News of Clark’s death spread quickly throughout the region.
“Marine fellows from all over the country are calling us,” said IUI’s current Scientific Director Dr. Amatzia Genin. “Genie's presence here built bonds even before our own buildings existed, up to that unforgettable and exciting visit to Eilat last year by Genie, Michael and Mote friends.”
Clark dove one more time. In June 2014 she brought a team of volunteer research divers to study deep water triggerfish in the Solomon Islands. The divers had been searching for nests and monitoring how the fish behaved.
“That’s where Genie did one dive to 84 feet — that was nothing for her,” said Rachel Dreyer, Clark’s assistant, friend and pupil at Mote during the past five and a half years.
“In that area we hit the jackpot,” Dreyer said. “Our dive guide Lisa Choquette found an area with 93 active nests. Before that, the most Genie had found was 27. Genie got to see the nesting area. She didn’t feel up for a second dive, but she had the same adventurous spirit where she wanted to know everything that was going on.”
Later, if friends called that her last dive, Clark would say: “You’re so pessimistic.”
Her paper “Nesting sites and behavior of the deep water triggerfish Canthidermis maculata (Balistidae) in the Solomon Islands and Thailand” was published in the journal Aqua in January 2015, just weeks before she died.
“She had other research still in review,” said Mote CEO Crosby, referring to a paper on Bonaire razorfish. “She was an active and productive scientist until she left our great blue planet.”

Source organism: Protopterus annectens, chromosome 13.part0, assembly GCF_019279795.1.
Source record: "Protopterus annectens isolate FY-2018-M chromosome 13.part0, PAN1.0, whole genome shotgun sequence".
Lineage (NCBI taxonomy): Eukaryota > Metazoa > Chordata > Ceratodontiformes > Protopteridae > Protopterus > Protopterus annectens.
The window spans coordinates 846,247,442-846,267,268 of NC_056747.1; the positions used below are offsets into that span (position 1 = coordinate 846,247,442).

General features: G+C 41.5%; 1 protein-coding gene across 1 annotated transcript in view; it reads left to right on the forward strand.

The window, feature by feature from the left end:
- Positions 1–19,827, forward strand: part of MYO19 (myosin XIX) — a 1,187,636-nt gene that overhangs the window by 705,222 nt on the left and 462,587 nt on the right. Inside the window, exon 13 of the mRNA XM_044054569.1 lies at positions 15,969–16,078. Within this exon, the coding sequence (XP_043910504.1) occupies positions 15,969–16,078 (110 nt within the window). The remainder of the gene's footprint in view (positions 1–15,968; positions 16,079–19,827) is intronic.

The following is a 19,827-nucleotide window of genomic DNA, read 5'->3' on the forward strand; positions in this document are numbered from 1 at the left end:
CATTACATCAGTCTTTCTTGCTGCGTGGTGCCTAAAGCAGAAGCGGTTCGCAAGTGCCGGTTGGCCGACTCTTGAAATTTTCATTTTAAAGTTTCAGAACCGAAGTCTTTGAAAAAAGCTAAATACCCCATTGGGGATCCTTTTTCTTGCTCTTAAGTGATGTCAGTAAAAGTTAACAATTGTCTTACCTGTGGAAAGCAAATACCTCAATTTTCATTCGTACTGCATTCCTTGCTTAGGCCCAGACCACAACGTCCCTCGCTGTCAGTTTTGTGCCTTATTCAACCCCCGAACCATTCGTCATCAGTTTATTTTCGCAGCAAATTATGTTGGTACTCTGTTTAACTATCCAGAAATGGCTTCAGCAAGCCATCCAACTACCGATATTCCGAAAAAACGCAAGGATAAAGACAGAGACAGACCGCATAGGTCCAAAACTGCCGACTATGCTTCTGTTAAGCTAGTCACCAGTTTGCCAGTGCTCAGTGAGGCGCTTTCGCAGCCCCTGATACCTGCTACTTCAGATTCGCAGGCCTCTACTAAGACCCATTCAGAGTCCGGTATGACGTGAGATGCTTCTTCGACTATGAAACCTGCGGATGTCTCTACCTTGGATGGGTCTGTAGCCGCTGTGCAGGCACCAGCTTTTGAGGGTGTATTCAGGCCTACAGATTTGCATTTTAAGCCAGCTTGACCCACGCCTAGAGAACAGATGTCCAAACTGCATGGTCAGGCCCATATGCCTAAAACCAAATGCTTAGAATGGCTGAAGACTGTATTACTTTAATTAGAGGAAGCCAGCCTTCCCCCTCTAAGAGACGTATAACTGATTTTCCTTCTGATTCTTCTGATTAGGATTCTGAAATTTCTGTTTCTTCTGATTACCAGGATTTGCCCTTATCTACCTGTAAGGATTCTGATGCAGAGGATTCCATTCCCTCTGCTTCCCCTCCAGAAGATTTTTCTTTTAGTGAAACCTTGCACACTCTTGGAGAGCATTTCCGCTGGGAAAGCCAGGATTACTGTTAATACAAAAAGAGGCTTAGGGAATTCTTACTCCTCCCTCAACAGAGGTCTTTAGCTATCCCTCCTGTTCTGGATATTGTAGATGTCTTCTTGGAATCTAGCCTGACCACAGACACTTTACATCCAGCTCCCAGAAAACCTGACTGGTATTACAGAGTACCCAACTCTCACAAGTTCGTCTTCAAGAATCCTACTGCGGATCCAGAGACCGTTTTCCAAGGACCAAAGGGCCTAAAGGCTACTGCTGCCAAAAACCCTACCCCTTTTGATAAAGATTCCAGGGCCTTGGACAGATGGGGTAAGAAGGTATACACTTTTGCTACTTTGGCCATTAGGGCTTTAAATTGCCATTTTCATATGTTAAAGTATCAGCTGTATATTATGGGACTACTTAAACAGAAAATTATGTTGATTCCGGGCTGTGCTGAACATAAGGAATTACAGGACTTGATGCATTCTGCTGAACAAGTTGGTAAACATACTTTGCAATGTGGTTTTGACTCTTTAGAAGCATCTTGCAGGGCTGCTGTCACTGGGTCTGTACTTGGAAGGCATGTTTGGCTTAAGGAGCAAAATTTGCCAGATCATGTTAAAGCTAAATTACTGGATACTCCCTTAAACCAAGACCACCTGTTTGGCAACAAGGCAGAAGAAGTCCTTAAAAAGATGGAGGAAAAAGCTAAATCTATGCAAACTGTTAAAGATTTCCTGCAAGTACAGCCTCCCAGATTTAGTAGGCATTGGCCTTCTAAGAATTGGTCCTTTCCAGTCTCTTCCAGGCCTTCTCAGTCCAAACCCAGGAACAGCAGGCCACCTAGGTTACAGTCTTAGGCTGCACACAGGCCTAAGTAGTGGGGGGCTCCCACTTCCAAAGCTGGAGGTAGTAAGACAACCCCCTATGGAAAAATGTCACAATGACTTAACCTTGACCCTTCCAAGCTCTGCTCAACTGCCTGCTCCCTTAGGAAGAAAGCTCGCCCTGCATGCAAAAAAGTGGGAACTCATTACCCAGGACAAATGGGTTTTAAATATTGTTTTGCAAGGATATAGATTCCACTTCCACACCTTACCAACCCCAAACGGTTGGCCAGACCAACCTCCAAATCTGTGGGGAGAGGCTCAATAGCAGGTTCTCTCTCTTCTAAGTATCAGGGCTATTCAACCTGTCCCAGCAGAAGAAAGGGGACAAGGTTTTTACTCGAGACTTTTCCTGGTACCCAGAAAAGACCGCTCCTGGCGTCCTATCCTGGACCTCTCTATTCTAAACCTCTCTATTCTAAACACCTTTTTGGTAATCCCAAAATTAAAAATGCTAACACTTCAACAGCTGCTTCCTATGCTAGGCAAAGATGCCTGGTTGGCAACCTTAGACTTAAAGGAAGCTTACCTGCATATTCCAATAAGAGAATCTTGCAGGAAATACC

“She was one of the most interesting American women of the 20th Century,” said Castro of NOAA.
“Before she died, she was just the way she was in the ‘40s: humble,” said Tavolga of Mote.
“She called sharks magnificent and misunderstood,” said Aya Konstantinou. “She wasn’t misunderstood, but she was magnificent.”
More about Dr. Eugenie Clark
Clark is the recipient of three honorary degrees and numerous awards including The Explorers Club Medal; the Medal of Excellence from the American Society of Oceanographers; The NOGI award in Arts from Underwater Society of America; the Dugan Award in Aquatic Sciences from the American Littoral Society; a Gold Medal from the Society of Women Geographers; the Distinguished Fellow Award from the American Elasmobranch Society; and the Franklin L. Burr Award from the National Geographic Society. Several fish species have been named in her honor: Callogobius clarki (Goren), Sticharium clarkae (George and Springer), Enneapterygius clarkae (Holleman), and Atrobucca geniae (Ben-Tuvia and Trewavas).
For a longer list of her honors and research publications, please visit Clark’s bio page. Mote is in the process of updating this information.
Remembering Dr. Clark
In lieu of flowers, you can honor Clark’s life by supporting her Lab through the Dr. Eugenie Clark Memorial Research Endowment Fund. You can also share your thoughts and memories about Dr. Clark by emailing firstname.lastname@example.org. Mote will share these notes with her family and may use a selection in its public outreach.